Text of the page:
Past Event! Note: this event has already taken place.

McCully Lecture: Zhongmin Dong

March 24, 2017 at 3:30 PM to 4:30 PM

Location:4440Q Carleton Technology and Training Centre
Audience:Carleton Community, Current Students, Staff and Faculty

The Department of Biology at Carleton Universtiy has recently established an annual lecture series in Plant Biology in honour of Dr. Margaret McC
ully. This year we are delighted to present guest speaker Zhongmin Dong who will talk about a research project started at Carleton University on a bacterium isolated from sugarcane from Cuba. The study continued for over 10 years and is well-representative of a research project from field to lab, and then back to field.

Why do legume nodules evolve hydrogen gas?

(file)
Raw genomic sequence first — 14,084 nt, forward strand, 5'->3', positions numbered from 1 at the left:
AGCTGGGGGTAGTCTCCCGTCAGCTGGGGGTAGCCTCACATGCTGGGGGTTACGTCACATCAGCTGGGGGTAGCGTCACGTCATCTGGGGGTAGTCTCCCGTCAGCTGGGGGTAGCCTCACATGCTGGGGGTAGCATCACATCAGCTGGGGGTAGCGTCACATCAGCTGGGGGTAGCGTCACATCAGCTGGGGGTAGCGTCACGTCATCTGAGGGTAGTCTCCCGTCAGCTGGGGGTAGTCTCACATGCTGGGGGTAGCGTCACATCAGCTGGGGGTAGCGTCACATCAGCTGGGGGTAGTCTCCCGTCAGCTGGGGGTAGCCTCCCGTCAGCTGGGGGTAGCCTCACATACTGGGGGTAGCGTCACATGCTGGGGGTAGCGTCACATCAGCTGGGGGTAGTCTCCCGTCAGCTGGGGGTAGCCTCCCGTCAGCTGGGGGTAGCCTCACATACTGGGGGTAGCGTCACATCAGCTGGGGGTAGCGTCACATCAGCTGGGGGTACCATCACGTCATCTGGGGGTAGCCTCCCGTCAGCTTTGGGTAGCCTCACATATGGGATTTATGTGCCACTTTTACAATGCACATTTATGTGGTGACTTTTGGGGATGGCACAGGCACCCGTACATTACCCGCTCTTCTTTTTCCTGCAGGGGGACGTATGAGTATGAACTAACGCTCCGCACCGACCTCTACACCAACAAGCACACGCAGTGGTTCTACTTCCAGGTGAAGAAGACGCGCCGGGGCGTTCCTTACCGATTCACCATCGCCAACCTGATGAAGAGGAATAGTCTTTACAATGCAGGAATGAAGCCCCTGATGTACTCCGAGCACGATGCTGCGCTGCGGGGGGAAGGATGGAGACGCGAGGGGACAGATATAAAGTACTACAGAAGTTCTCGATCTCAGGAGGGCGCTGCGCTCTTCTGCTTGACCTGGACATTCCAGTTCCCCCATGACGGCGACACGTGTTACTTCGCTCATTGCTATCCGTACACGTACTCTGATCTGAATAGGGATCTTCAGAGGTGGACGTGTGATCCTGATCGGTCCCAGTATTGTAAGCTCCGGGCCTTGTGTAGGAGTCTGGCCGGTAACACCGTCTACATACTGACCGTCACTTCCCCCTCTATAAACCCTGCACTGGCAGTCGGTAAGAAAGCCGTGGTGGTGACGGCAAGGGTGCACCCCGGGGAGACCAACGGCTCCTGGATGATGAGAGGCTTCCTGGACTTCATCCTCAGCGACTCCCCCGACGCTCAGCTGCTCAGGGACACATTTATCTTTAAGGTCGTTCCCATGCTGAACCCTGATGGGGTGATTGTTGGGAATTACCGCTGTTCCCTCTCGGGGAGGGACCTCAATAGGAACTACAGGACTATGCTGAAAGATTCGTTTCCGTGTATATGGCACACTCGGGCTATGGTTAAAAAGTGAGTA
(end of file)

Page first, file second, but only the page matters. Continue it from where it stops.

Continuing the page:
with guest speaker Zhongmin Dong

Abstract: There is a well-known benefit of legume rotation in the yield of cereal grains. However, only about 20% of this rotation benefit can be attributed to legume N2 fixation and the related enhancement of soil nutrient status.  Our studies suggest that a significant part of the crop rotation benefit may be coupled to changes in soil microbial populations associated with the exudations or emissions from legume roots and nodules.  For example, most temperate legume nodules release to the soil large amounts of H2 (up to 7000 L H2 /ha/day) that stimulates the growth of H2-oxidizing microbes within the rhizosphere. The results indicate that the activity of soybean roots exerted significant effects on the rhizobacterial community structure causing a significant increase in soil fertility, enhancing the growth of legumes and non-legumes alike.  Also, strains of H2 oxidizing microbes isolated from treated soils have plant growth promoting properties. These discoveries could help to account for the beneficial effects of legumes used in rotations and intercropping with cereals and other crops.